Ali: Yes. Making it happen in practice depends on some of the things that you mentioned. It’s like ensuring that there is that system and the people know how to navigate it so that the onboarding time is spent on genuine connection-building, not reviewing things that someone who you hire who is autonomous to be a remote worker could be autonomous enough to figure out if there is the right documentation for it or if they have access to a tool.
It’s quite funny at this stage. Remote work has really only been a worldwide term for the past year but even a year in to think about things, like how could someone start and not have access to the communication tool the business uses? Those are the mistakes that will make or break the experience for remote candidates.
Jo: I agree. I know plenty of organizations where there’s not even remote work involved. People have their first two weeks without even a laptop yet and they’re in the office. They are wandering around aimlessly, learning how to use the paper filing system.
While I agree with you completely, it’s definitely not just remote or hybrid organizations. It’s organizations everywhere. Getting sent home with 24 hours notice with your whole organization was the biggest spotlight on organizations that were like, we have no systems. We are paper-based.
Effective Remote Work Candidates & Communities
Ali: Yeah. It put a magnifying glass on everything. On the flip side, I want to talk about candidates in communities. I know Pointer Remote does a lot of work not just with individual people but also thinking through community impact. What does a good candidate look like? What does a good community look like once you offer more remote work or attract distributed companies to hire people that live where they live?
Jo: I would say a candidate in a community as far as how we define and use the terms and things in our organization, looking at a candidate first, what does that look like? You can Google how to work remotely effectively now. There are 70,000 articles and hot tips about the ergonomics on your desk, your ability to work autonomously, be organized, and manage your time and your workflow, and all of these sorts of things.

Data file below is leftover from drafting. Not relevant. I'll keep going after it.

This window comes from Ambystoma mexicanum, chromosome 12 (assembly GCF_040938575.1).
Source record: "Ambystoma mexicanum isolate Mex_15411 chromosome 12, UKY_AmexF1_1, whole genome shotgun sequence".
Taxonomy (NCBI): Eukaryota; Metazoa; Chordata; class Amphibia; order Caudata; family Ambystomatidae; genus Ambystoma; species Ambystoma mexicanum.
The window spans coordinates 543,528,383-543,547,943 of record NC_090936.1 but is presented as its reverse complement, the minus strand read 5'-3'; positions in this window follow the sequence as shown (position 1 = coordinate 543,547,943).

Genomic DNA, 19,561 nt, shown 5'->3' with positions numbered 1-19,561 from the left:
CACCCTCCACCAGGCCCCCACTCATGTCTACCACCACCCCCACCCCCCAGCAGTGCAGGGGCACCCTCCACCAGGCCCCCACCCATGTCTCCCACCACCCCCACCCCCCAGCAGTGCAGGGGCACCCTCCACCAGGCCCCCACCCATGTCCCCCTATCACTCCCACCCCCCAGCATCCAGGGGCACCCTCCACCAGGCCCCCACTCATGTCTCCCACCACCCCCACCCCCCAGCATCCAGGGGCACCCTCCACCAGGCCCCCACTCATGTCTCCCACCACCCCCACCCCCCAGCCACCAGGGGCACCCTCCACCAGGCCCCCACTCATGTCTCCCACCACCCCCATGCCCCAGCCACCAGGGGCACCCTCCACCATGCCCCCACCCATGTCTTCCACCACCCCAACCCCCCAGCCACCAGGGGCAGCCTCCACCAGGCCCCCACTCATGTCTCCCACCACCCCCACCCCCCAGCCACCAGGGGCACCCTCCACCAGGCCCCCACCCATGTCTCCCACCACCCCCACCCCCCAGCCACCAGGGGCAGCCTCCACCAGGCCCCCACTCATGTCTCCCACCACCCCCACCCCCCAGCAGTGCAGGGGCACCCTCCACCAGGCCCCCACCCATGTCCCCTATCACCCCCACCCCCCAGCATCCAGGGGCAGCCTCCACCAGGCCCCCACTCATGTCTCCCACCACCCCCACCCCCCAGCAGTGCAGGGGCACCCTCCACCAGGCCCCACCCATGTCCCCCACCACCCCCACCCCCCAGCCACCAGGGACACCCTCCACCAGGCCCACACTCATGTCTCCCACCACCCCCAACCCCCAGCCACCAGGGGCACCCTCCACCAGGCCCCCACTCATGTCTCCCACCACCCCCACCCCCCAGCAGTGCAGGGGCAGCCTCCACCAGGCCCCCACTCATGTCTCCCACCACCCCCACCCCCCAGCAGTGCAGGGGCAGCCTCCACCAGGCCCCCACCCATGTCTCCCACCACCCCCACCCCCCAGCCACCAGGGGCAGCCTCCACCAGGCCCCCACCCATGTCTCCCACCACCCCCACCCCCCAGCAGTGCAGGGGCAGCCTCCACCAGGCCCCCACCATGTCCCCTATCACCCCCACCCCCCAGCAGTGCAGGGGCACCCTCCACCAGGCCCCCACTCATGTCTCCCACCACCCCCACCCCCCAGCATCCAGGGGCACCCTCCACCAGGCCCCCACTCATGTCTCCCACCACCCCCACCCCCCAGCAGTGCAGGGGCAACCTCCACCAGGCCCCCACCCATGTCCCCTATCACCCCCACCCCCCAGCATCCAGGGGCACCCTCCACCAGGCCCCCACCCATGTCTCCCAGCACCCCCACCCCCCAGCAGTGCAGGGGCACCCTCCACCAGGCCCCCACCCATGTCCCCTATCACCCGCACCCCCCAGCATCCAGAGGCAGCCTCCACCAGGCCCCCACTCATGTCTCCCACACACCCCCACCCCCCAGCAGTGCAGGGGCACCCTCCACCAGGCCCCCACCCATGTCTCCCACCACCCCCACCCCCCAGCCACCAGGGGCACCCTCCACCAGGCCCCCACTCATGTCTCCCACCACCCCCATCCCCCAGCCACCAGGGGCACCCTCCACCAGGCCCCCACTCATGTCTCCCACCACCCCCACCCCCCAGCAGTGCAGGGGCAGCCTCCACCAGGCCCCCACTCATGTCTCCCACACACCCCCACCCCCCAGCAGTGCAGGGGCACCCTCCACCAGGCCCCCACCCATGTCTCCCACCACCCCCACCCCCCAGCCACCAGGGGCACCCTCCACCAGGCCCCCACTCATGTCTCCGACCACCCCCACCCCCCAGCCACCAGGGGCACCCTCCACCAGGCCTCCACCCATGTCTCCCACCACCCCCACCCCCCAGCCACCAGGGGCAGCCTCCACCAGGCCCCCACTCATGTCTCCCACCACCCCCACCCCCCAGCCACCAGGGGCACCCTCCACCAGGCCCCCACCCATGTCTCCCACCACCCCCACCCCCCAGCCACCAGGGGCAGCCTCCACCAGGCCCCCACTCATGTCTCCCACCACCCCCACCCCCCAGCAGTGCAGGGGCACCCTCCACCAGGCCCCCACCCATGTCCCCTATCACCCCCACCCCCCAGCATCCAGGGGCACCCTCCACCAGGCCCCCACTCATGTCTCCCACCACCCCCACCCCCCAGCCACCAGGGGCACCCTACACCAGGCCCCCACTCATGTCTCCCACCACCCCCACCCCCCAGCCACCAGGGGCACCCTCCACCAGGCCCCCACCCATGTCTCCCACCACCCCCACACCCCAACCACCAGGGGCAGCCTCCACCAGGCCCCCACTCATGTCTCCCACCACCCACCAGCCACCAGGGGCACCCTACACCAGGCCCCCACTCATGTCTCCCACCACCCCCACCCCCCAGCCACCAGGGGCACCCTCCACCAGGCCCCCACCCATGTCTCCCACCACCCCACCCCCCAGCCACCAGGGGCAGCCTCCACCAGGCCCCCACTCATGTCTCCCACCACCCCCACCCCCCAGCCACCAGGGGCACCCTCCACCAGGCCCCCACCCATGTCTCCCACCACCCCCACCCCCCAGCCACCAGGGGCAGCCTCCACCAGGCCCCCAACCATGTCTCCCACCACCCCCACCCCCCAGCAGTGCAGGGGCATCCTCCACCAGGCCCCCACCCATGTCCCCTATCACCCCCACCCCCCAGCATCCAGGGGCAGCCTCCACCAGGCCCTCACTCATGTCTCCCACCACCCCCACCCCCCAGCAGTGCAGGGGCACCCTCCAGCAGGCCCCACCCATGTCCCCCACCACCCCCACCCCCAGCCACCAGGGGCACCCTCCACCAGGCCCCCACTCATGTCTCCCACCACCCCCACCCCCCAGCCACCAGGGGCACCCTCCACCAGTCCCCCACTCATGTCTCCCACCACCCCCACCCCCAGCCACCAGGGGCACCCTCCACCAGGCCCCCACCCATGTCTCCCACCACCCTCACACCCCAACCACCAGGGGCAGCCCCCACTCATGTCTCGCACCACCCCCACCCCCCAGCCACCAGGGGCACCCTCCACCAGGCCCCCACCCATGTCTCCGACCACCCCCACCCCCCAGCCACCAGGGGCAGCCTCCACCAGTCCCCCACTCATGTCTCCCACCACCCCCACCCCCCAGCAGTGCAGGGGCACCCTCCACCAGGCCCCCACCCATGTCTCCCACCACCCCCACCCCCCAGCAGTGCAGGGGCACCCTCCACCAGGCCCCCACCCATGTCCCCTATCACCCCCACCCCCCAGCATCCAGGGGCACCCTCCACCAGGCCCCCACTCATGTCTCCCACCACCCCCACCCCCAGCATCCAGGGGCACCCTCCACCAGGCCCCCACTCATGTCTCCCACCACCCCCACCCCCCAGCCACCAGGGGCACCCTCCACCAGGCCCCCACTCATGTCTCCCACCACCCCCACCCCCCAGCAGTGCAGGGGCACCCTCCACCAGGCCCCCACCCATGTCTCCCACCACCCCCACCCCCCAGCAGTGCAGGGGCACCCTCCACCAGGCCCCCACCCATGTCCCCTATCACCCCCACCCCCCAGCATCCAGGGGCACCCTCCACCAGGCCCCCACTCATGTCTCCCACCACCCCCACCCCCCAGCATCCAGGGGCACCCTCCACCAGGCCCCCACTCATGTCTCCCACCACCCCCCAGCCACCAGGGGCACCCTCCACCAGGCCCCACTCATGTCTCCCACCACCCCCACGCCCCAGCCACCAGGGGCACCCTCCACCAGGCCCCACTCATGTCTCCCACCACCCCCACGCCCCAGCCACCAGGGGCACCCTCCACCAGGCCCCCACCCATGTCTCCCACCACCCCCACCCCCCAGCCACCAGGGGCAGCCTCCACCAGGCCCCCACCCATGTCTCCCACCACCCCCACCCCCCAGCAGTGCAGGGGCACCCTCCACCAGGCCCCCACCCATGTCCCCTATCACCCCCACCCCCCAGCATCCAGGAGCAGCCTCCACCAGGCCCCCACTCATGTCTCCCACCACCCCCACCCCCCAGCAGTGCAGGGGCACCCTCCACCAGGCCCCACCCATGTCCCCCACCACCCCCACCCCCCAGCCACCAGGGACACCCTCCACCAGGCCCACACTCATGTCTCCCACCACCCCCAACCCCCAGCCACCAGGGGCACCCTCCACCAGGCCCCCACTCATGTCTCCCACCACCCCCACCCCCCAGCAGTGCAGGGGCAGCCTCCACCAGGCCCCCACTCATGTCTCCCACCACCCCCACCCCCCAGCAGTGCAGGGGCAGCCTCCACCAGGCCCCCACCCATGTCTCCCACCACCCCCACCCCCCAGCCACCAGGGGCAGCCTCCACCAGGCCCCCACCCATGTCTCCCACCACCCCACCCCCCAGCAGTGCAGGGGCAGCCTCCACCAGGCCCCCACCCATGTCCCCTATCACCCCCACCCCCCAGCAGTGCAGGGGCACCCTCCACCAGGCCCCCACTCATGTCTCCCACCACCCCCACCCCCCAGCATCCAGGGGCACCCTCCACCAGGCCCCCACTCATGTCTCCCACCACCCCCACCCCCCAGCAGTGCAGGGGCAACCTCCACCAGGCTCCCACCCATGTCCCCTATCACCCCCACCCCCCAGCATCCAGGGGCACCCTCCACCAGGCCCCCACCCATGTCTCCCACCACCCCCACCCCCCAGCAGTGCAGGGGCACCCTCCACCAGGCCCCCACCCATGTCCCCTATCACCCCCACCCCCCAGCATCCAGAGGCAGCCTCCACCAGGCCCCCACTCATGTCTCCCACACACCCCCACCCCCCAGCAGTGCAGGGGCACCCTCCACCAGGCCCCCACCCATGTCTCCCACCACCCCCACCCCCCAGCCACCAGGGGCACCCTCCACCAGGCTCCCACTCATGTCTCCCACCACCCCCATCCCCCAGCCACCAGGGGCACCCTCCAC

All of those sorts of things I agree with. You’ve got to hire people that are good self-starters. You’ve got to hire people that can communicate well verbally and written. That was great communication there—verbally and written.
Ali: To be understanding that you can understand someone even if the sentence isn’t laid out perfectly. I’ve learned that a lot living here in Spain as someone who does not speak Spanish. I’m like, can I just put enough words together that you understand me? That’s good enough. That can be good communication.
Jo: My coffee might be a nice coffee but whatever, there is coffee. There’s caffeine. As well as how you asked about communities. Like I said, in the last 12 months, there is information overload online and it’s quite overwhelming. I find it even overwhelming as well. What I find overwhelming over the last 12 months is something that I know a lot of people in the remote work space prior to COVID, because while it was happening, it was still a relatively small world. I got to know a lot of people that were doing lots of really cool stuff in different parts of the world that we have become friends, speak on each other’s podcast, and have met them at conferences in-person, online, and all of those sorts of things.
I think there are experts or a dime a dozen these days. In the last 12 months, we’ve really chosen that our space is going to be really focusing on how rural communities—start within Australia, but I say this is something that is transferable to other parts of the world—can really leverage remote work to grow. To attract new populations but also to retain the populations that are already there.